A car camping trip is a great way to get the whole family outdoors for some quality family time. Source: Getty Images.
Whether you camp in an established campground or prefer to sleep on public lands that are more remote, car camping might be for you.
It’s a great way to enjoy the outdoors if you’re camping with young kids, or with someone who has limited mobility. Lately, employees who work remotely are doing so from the great outdoors.
While there are variations of car camping, the concept is the same: you load your camping gear in a vehicle and drive your car right directly to your campsite.
Here are some tips for car camping: essential things to pack, delicious camp recipes, and navigating dispersed vs. established campgrounds. Consider the best maps and apps, no matter where you camp.
What is car camping?
Car camping is different from backpacking. With backpacking, everything you need must fit in your pack. You choose what you can carry — camp pad, sleeping bag, camp stove and food — based on weight.
With car camping, you can pack whatever fits in your vehicle. You can bring your two-burner propane stove, a 5-gallon jug of water, air mattress, fire pit, family tent, sunshades and camp chairs. Car camping allows you to bring bocce ball or horseshoes or the pack ‘n play or bouncy swing for your toddler. Why not strap a canoe on top?
Car camping doesn’t mean you must sleep in your car, though it can be convenient to settle down for the night in the back of your vehicle rather than sleeping in a tent. Either way, car camping offers more luxury and convenience than backpacking.
Unlike backpacking, setting up camp when car camping usually include heavier items, such as a two-burner stove, coolers and camp chairs. Photo by Kati Blocker, UCHealth.
Where can I car camp?
There are two different options when car camping. You can find an established campground on private or public land. Established campgrounds have extra amenities like restrooms, potable water and trash services. These mostly require reservations, but some offer first-come, first-served sites.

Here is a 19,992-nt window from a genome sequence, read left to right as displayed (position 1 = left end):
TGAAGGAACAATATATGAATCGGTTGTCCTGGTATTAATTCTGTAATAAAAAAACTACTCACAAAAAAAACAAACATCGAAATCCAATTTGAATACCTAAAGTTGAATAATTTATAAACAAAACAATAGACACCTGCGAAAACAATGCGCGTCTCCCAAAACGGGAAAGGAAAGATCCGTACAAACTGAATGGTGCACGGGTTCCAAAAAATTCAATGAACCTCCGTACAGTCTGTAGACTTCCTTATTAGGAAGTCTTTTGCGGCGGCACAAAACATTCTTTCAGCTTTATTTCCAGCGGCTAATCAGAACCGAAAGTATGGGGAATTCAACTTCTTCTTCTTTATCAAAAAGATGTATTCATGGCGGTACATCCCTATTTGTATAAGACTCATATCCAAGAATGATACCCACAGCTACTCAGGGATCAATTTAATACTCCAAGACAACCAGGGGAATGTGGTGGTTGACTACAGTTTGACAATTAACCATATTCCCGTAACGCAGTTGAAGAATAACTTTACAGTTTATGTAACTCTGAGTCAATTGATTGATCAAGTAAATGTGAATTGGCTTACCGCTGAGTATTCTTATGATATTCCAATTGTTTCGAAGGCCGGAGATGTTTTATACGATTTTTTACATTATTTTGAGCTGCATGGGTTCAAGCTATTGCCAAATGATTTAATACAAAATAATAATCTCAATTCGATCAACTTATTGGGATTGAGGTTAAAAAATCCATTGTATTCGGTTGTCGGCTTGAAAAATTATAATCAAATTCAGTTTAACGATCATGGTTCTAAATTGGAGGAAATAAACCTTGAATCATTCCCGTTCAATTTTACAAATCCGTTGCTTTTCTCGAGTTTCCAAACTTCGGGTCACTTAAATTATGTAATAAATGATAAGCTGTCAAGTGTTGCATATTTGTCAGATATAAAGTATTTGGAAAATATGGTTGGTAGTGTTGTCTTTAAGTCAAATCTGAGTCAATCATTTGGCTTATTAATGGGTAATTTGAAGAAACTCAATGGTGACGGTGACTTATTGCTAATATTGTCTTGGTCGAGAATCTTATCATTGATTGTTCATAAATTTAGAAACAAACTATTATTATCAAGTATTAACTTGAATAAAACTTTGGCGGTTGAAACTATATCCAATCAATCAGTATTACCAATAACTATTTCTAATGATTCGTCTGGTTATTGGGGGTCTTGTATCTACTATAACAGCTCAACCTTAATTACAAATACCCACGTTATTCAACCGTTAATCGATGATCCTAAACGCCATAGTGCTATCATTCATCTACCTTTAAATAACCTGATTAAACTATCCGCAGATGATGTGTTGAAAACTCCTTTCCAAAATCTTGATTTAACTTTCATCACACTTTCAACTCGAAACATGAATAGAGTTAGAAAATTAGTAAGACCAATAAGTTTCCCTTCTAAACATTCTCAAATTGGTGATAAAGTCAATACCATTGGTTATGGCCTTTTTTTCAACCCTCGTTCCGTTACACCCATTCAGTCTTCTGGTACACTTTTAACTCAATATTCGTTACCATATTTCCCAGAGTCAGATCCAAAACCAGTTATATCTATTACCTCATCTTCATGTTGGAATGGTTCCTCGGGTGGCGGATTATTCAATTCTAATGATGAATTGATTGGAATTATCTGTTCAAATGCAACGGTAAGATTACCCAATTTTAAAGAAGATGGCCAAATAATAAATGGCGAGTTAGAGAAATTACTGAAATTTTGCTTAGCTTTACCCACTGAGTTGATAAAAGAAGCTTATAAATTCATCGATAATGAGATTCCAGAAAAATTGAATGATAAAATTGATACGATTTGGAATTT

Or, you can choose dispersed camping on public lands.
A dispersed car camping location on public lands within a recreational area. Photo by Kati Blocker, UCHealth.
What is dispersed camping?
Dispersed camping occurs outside an established campground on public land within U.S. Forest Service or Bureau of Land Management (BLM) lands. You don’t have water, toilets or trash disposal. Most dispersed campsites don’t have picnic tables, and if there is a fire ring, you might find yourself restacking rocks and digging out the pit before you start your fire.
Pawnee National Grasslands is a prime example of dispersed camping opportunities, and there is also an established campground and trail system. Read more and find a map of the area.
Dispersed camping is free because you’re finding a clearing off a road on public land. That’s why people often call it “free camping.”
As people have discovered during the COVID-19 pandemic, dispersed camping is an excellent alternative to designated campgrounds, which fill up quickly or require reservations months in advance.
There is nothing better than finding that perfect dispersed camp site, like this camp site near the Upper Colorado River. Photo by Kati Blocker, UCHealth.
Making reservations in established campgrounds
If you want to car camp in an established campground, your options are endless, though these sites have fees.
Both the U.S. Forest Service and BLM have established campgrounds and there’s usually a self-serve fee station at the entrance. Most sites have toilets, water and trash services, though these services may be seasonal. Fees, which go toward maintaining the campgrounds, vary in price but are posted on the campground information page on blm.gov or fs.usda.gov. You must pay within 30 minutes of arrival so bring cash or a check. These campsites can be seasonal, so check websites for seasonal information.
Some BLM campsites can be reserved via recreation.gov.
The National Park Service offers camping in established campgrounds and information can be found on Recreation.gov. Backcountry camping with a permit is also available through the NPS, but this applies to hikers who backpack. Entrance passes are required for most national parks. Free lifetime national park passes are available for veterans and their next of kin. People 62 and older are eligible for a lifetime pass for $80, or an annual pass for $20. If you have a pass, you’ll still need to pay for the campsite.